Writing in the Weekly Standard, Leon Aron of AEI comments on the changing profile of Russian protesters.
On April 3, Professor Evgeny Gontmakher, a leading figure at the Institute of Contemporary Development, the think-tank rumored to be favored by the dauphin Medvedev, claimed there is an “active core” among Russia’s citizens: those who believe that “we cannot live like this any longer” and who tie their hopes to the “European choice” of national development. Specifically, Gontmakher continued, these men and women believe that Russia needs real democracy, instead of an “imitation”; a market economy “with just and honest competition,” instead of the present “ultra-monopolized” and “archaic” system, based on the export of raw materials; and a “socially oriented” welfare state, which, Gontmakher added, Russia does not have either.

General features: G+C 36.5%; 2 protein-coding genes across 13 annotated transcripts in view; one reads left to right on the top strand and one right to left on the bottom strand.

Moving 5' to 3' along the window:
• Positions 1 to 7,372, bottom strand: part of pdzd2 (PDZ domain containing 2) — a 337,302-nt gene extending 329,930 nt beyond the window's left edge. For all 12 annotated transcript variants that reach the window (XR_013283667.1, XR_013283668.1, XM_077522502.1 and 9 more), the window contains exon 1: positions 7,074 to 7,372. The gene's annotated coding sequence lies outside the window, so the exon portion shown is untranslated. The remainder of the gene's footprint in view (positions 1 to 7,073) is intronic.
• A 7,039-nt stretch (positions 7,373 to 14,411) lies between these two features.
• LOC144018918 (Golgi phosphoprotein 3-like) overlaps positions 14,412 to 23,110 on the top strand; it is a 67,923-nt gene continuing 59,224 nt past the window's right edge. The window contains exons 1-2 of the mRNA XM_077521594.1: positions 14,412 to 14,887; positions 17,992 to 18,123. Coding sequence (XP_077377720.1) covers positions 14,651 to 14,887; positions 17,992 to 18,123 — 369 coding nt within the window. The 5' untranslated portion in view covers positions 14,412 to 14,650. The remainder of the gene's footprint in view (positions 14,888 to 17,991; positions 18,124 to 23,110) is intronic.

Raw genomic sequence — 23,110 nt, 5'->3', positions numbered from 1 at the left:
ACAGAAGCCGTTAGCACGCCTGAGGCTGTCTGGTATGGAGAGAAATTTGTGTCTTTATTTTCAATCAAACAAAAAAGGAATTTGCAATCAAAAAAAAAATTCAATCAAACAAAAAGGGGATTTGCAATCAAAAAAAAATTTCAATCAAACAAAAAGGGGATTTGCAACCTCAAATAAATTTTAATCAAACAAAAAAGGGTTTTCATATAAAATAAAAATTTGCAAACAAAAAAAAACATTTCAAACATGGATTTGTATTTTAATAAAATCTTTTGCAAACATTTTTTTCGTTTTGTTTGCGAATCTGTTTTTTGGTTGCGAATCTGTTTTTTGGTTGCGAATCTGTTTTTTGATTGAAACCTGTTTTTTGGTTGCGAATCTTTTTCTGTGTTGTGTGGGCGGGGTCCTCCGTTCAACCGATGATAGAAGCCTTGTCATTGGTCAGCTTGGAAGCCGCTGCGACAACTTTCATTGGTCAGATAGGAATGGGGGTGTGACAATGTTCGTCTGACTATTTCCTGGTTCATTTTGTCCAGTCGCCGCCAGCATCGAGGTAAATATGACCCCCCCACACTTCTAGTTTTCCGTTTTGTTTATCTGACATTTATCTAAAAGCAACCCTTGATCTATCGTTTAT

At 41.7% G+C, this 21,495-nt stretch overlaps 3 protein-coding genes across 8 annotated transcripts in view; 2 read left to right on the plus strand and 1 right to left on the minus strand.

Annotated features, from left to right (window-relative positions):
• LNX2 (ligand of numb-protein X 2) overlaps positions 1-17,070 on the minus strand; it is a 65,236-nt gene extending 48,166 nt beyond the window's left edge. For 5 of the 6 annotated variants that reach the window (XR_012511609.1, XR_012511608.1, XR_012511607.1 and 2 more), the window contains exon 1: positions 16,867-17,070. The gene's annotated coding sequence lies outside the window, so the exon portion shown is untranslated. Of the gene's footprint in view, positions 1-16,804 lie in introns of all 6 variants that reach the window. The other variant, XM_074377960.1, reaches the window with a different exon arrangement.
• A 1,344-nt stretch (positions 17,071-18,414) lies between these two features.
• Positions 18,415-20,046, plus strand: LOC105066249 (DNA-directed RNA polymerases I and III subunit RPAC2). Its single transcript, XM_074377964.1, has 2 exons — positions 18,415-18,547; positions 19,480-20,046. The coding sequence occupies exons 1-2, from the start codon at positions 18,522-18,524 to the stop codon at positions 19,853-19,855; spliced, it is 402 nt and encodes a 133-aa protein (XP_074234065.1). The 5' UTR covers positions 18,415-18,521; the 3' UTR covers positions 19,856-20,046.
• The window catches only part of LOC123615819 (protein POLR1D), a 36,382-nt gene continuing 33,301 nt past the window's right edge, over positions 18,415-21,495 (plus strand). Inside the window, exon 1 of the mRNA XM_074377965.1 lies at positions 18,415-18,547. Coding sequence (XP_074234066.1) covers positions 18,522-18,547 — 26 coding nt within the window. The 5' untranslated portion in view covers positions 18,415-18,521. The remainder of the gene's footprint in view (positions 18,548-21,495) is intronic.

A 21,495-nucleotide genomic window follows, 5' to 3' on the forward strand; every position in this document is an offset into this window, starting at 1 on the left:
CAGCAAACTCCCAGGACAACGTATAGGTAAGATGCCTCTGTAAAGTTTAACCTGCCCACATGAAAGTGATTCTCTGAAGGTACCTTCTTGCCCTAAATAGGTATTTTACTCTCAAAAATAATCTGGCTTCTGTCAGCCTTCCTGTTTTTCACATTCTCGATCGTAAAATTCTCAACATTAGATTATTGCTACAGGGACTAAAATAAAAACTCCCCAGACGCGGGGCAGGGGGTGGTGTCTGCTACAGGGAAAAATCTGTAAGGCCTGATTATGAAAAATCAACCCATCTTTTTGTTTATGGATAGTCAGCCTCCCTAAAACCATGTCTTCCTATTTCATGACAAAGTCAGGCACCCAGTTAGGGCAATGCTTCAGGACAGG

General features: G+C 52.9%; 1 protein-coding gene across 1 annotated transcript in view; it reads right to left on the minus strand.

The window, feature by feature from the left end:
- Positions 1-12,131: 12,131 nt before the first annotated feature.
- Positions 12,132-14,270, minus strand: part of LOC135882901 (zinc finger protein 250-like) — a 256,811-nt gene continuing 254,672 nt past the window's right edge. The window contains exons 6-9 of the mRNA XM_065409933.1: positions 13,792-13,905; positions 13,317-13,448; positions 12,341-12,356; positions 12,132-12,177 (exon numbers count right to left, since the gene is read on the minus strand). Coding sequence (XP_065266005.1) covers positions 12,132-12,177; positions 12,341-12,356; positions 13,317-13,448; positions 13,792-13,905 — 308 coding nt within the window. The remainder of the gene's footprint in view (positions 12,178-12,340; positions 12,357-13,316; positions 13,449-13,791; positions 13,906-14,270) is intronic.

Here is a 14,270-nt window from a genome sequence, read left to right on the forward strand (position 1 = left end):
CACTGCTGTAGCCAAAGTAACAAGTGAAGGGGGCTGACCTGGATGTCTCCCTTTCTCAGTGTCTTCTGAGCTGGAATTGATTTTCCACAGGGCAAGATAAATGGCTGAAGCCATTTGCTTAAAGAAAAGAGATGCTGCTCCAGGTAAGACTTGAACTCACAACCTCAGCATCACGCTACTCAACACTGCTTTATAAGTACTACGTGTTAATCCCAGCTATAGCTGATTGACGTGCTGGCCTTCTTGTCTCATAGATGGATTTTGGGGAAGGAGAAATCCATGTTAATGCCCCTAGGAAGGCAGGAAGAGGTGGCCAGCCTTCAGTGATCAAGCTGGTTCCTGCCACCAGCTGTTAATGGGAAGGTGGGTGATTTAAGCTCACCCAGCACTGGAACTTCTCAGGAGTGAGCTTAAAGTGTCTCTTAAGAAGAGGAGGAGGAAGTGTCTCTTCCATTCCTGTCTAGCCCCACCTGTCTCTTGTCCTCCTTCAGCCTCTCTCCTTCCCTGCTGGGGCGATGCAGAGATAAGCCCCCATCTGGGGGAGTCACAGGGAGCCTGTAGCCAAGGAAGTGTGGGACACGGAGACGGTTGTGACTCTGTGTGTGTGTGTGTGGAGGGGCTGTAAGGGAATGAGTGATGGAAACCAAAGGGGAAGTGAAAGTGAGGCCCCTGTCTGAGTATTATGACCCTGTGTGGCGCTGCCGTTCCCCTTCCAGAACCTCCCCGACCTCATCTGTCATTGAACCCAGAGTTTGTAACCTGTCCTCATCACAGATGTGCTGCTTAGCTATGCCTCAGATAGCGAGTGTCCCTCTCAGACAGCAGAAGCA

It is too soon to say for sure whether the protests of recent months support this proposition. Those who demonstrate are still a tiny minority of the population. Yet the decidedly middle-class bias in their demographics and in the issues that brought them into the streets or to the Internet sites appears to place them well within the constituency for change identified by Gontmakher. The nature of many of the new protesters’ demands is such that, as a Russian commentator points out, the Kremlin cannot satisfy them without creating an “entirely new system of power”–a system that, unlike the current one, “would not separate the interests of the state from the interests of its citizens.”